Court Appointed Psychologist Evaluation In a Burns Injury Case
In Coates v. Whittington, 758 S.W.2d 749, 751 (Tex. 1988), Mrs. Coates was injured when she inadvertently sprayed her arm with the defendant's oven cleaning product while cleaning her stove.
She suffered severe second degree burns and permanent scarring on her left forearm as a result of the incident.
Coates brought a products liability action against the defendant, seeking damages for mental anguish.
The defendant moved to compel Coates to submit to a mental examination, claiming that her mental anguish was pre-existing and that Coates had put her mental condition in controversy by pleading mental anguish damages.
Additionally, the defendant claimed that there was good cause for the mental examination because Coates stated that she experienced "depression and general mental problems at the time she used the oven cleaner." Id. at 750.
The trial court ordered Coates to submit to a mental examination by a court-appointed psychologist.
On mandamus, the supreme court reviewed whether the defendant had shown both prongs of the test to compel a mental examination.
The Coates court warned that "sweeping examinations of a party who has not affirmatively put his mental condition in issue may not be routinely ordered simply because the party brings a personal injury action." See id. at 751 (citing Schlagenhauf v. Holder, 379 U.S. 104, 121, 13 L. Ed. 2d 152, 85 S. Ct. 234 (1964)).
A mental injury that warrants psychological evaluation is distinguishable from emotional distress that accompanies a personal injury action. Id.
The two prongs of the test are not met "by mere conclusory allegations of the pleadings--nor by mere relevance to the case." Id. (quoting Schlagenhauf, 379 U.S. at 118).
The defendant attempted to meet the "in controversy" requirement by contending that Coates' prior problems affected her mental state at the time she used the oven cleaner and that as a result good cause existed for compelling a mental examination. Id.
In evaluating whether Coates' mental condition was in controversy, the court noted that Coates asserted she has suffered the type of emotional distress that typically accompanies a second degree burn and permanent scarring. . . . She described her mental anguish as feelings of embarrassment and self-consciousness because the scar is ugly and noticeable in public.
She is not alleging a permanent mental injury nor any deep seated emotional disturbance or psychiatric problem.
Mrs. Coates' mental anguish claim is, therefore, for the emotional pain, torment, and suffering that a plaintiff who has been burned and scarred would experience in all reasonable probability. . . . Further, the record reflects that Mrs. Coates has not sought any type of psychiatric treatment as a result of the incident and, equally important, does not propose to offer psychiatric or psychological testimony to prove her mental anguish at trial. Coates, 758 S.W.2d at 752.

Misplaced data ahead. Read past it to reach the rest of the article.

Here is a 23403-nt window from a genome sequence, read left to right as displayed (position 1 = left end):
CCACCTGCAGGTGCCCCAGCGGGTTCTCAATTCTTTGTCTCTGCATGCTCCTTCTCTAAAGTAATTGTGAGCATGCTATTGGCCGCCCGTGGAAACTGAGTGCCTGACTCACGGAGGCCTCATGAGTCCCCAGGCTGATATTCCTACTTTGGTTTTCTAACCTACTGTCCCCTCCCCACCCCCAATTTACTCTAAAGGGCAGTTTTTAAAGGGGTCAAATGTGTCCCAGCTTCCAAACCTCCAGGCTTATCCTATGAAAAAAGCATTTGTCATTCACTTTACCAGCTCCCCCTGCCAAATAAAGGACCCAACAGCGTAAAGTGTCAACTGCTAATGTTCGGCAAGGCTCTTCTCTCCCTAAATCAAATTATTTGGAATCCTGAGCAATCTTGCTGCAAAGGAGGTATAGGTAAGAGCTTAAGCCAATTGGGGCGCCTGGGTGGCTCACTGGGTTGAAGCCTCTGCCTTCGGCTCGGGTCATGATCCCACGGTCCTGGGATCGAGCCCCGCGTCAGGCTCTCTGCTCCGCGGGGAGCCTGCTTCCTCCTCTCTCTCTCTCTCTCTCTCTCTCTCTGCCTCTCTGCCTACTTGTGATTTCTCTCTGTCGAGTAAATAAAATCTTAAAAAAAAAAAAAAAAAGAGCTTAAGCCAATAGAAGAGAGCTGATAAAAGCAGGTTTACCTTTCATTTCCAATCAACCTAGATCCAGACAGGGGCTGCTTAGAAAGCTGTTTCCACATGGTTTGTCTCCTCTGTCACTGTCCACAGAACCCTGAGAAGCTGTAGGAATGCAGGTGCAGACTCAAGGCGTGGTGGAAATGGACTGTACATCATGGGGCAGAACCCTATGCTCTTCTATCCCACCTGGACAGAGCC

The Coates court held "Mrs. Coates' prior problems are clearly peripheral to the issues in this case, and, consequently, they are not 'in controversy.'" Id.
Her prior problems and complaints of depression "are distinct from the mental anguish she claims as a result of her injury." Id.
Noting that a tortfeasor takes a plaintiff as he finds her, "regardless of Coates' personal problems at the time of the incident with the oven cleaner, she is entitled to recover the damages resulting from the incident conditioned as [she] was at the time of the injury." Coates, 758 S.W.2d at 753 (quoting Driess v. Friederick, 73 Tex. 460, 11 S.W. 493, 494 (Tex. 1889)) (emphasis added).
The good cause and in controversy requirements are necessarily related. Id.
A court may compel a plaintiff to submit to a mental examination only if the plaintiff asserts a mental injury that exceeds the common emotional reaction to an injury or loss. Coates, 758 S.W.2d at 753.
The requirement of good cause for a compulsory mental examination may be satisfied only when the movant satisfies three elements.
First, the examination must be relevant to issues that are genuinely in controversy in the case and it must be shown that the examination will produce, or is likely to lead to, relevant evidence. Id.
Second, a party must show a reasonable nexus between the condition in controversy and the examination sought. Id.
Finally, a movant must demonstrate that it is not possible to obtain the desired information through means that are less intrusive than a compelled examination. Id.
The Coates court determined that the defendant had not shown that the information it sought could not be obtained by other discovery techniques.
The Coates court also noted that if, however, Coates intended to use expert medical testimony to prove her alleged mental condition, then her condition might be placed in controversy, and the defendant would be able to attempt to show good cause for an examination.
The Coates court ultimately held that the trial court abused its discretion in ordering Coates to submit to a mental examination and conditionally granted Coates' petition for writ of mandamus.